There are situations when you would like to create a commit during continuous integration (CI) of your merge request (MR). For example:
- apply automatic fixes from a linter
- extracting translations from the code
In this article, I'll show how to set it up with GitLab.
I will job to be triggered manually. In the real-world examples listed above, you would like to automatically trigger them and just let the git ignore empty commits. As I'm always doing some change in my simplified example, doing it manually saves us from an infinite loop of an ever-changing branch.
I want the changes to be done only on the non-main (non-master) branches. There could be cases where changing master directly makes sense, but I'm used to MR-heavy workflow & I find direct commits to main a bit icky.
This approach is only achievable with Personal Access Tokens. You will need somebody on your team to set it up via their account and pretty much make them share the key with the whole team. And it will stop working as soon as you remove the credentials from the person - which is likely to complicate stuff even further when your CI maintainer leaves the company.
Creating s token
Go to Personal Access Tokens page, and create a token with at least write_repository permission:
Adding the token
Once created, you need to add it as a variable in your project's CI/CD setting page. The variable name I use further in the code is
GITLAB_PUSH_TOKEN. With the above assumptions, you need to set the variable not to be protected - it has to be available on non-main branches. I recommend you make it masked - it will still be available for people who have access to this setting page, but at least your key will not appear in the job logs.
In the following configuration, I use a lot of predefined GitLab variables. You can find the complete list of them in the doc.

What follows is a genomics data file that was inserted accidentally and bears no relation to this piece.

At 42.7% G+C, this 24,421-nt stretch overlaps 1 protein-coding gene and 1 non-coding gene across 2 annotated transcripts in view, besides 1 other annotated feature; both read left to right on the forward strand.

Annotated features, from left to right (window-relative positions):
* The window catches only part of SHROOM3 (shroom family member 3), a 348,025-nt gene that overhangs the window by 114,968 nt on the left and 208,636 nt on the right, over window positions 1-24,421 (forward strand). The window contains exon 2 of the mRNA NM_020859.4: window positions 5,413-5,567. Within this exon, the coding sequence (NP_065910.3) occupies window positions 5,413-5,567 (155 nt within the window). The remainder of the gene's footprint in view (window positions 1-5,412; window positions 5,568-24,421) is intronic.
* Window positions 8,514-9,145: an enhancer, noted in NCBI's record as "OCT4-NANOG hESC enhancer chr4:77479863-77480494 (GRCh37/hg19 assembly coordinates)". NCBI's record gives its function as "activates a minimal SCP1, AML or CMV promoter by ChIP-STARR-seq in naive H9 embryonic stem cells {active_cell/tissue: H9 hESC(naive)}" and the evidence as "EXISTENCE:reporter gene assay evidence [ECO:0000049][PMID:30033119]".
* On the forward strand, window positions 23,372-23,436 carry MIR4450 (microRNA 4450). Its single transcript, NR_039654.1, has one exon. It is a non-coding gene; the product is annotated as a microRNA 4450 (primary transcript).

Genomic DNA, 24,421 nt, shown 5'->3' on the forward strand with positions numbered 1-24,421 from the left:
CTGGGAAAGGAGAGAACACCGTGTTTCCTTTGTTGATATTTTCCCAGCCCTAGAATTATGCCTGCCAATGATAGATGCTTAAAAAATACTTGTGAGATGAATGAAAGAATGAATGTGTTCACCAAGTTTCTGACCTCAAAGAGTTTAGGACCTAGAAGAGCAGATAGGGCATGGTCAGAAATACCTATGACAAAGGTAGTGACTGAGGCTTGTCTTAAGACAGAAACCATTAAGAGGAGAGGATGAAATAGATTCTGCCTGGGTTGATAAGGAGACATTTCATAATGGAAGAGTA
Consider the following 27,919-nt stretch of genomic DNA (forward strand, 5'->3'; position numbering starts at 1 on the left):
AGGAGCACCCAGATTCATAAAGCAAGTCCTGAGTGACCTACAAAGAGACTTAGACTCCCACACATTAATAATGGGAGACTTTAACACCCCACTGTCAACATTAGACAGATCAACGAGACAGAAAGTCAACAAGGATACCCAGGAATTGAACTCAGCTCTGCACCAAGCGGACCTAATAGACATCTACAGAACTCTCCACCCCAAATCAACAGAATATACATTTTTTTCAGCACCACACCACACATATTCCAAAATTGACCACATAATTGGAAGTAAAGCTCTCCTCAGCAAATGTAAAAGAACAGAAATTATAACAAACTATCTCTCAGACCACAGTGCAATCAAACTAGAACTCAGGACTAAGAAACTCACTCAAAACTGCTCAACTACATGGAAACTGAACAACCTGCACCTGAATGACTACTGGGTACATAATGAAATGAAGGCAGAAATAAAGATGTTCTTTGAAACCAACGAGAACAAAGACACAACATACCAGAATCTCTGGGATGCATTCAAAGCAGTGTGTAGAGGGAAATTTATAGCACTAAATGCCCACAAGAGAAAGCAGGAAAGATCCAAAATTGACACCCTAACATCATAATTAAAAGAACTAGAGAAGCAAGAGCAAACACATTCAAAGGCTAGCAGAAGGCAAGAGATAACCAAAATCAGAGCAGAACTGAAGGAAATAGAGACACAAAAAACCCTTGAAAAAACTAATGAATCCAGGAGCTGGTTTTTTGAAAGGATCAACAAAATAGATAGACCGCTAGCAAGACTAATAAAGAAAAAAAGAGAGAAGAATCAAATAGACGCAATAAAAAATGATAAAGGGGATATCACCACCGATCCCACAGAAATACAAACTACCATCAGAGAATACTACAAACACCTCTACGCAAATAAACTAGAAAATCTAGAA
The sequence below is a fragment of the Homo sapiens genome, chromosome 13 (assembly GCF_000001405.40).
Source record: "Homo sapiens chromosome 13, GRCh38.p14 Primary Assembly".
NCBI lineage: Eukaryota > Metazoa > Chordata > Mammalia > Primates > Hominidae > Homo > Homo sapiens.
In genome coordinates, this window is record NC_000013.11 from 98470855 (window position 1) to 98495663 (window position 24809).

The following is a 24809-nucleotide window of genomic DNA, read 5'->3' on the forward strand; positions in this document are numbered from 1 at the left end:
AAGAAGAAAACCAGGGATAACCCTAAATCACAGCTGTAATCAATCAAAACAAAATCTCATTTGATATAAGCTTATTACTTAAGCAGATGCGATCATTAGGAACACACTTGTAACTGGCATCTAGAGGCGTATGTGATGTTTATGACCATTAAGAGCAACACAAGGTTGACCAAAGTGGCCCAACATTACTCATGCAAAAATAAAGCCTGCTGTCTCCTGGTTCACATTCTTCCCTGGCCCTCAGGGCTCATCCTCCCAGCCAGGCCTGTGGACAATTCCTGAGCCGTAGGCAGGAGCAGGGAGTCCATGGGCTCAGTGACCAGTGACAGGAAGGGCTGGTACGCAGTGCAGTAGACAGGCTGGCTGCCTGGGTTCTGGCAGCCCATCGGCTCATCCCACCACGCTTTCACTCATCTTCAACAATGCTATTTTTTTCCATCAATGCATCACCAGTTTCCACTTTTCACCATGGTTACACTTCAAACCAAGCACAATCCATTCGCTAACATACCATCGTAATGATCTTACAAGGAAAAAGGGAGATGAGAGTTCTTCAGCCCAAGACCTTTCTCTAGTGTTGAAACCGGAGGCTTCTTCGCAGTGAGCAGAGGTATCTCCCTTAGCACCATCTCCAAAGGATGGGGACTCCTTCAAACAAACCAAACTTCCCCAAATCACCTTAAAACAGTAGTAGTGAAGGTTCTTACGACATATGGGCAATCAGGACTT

stages: - test
Stages definition, I called it
test following what would make sense in the lint changes use case.
add-commit: stage: test
Creates a job & sets the stage.
rules: - if: $CI_COMMIT_BRANCH == $CI_DEFAULT_BRANCH when: never - if: $CI_COMMIT_BRANCH != $CI_DEFAULT_BRANCH when: manual
I make it never run on main/master & manually run on all the other branches.
script: - echo 'test' >> $CI_COMMIT_BRANCH - git add .
My dummy changes. I put
test into the file named after the branch.
- git status
Sanity check. Helped me when I was developing the example and will be useful in troubleshooting if needed later on.
- git -c user.email="$GITLAB_USER_EMAIL" -c user.name="$GITLAB_USER_NAME" commit -m "add change in $CI_PIPELINE_ID"
The meaning is as follows:
-c user. ...- sets git configuration for the command alone. Feels cleaner to me than calling
git config --global ..., even though the context in which it would be run is discarded immediately after the job is done.
commit ...is already a standard commit call, but it has to be after the configuration was set
- git push "https://gitlab-ci-token:$GITLAB_PUSH_TOKEN@gitlab.com/marcin-wosinek/automated-commit.git" HEAD:$CI_COMMIT_BRANCH
git push https://gitlab-ci-token:$GITLAB_PUSH_TOKENpushes with the token read from
$GITLAB_PUSH_TOKENwe defined earlier. Any configuration mismatch will fail here.
gitlab.com/marcin-wosinek/automated-commit.git- of course, you will need to replace
marcin-wosinekwith your username/organization & `automated-commit with your project name. If you use a different GitLab server, it should be set here as well.
HEAD:$CI_COMMIT_BRANCH- the CI is in the detached HEAD state - there is no current branch. To work around it, I'm explicitly setting what branch I'm pushing to.
stages: - test add-commit: stage: test rules: - if: $CI_COMMIT_BRANCH == $CI_DEFAULT_BRANCH when: never - if: $CI_COMMIT_BRANCH != $CI_DEFAULT_BRANCH when: manual script: - echo 'test' >> $CI_COMMIT_BRANCH - git add . - git status - git -c user.email="$GITLAB_USER_EMAIL" -c user.name="$GITLAB_USER_NAME" commit -m "add change in $CI_PIPELINE_ID" - git push "https://gitlab-ci-token:$GITLAB_PUSH_TOKEN@gitlab.com/marcin-wosinek/automated-commit.git" HEAD:$CI_COMMIT_BRANCH
In this article, we have seen how to make automated commits in GitLab CI. Would you mind sharing in a comment what use case you want to use this for?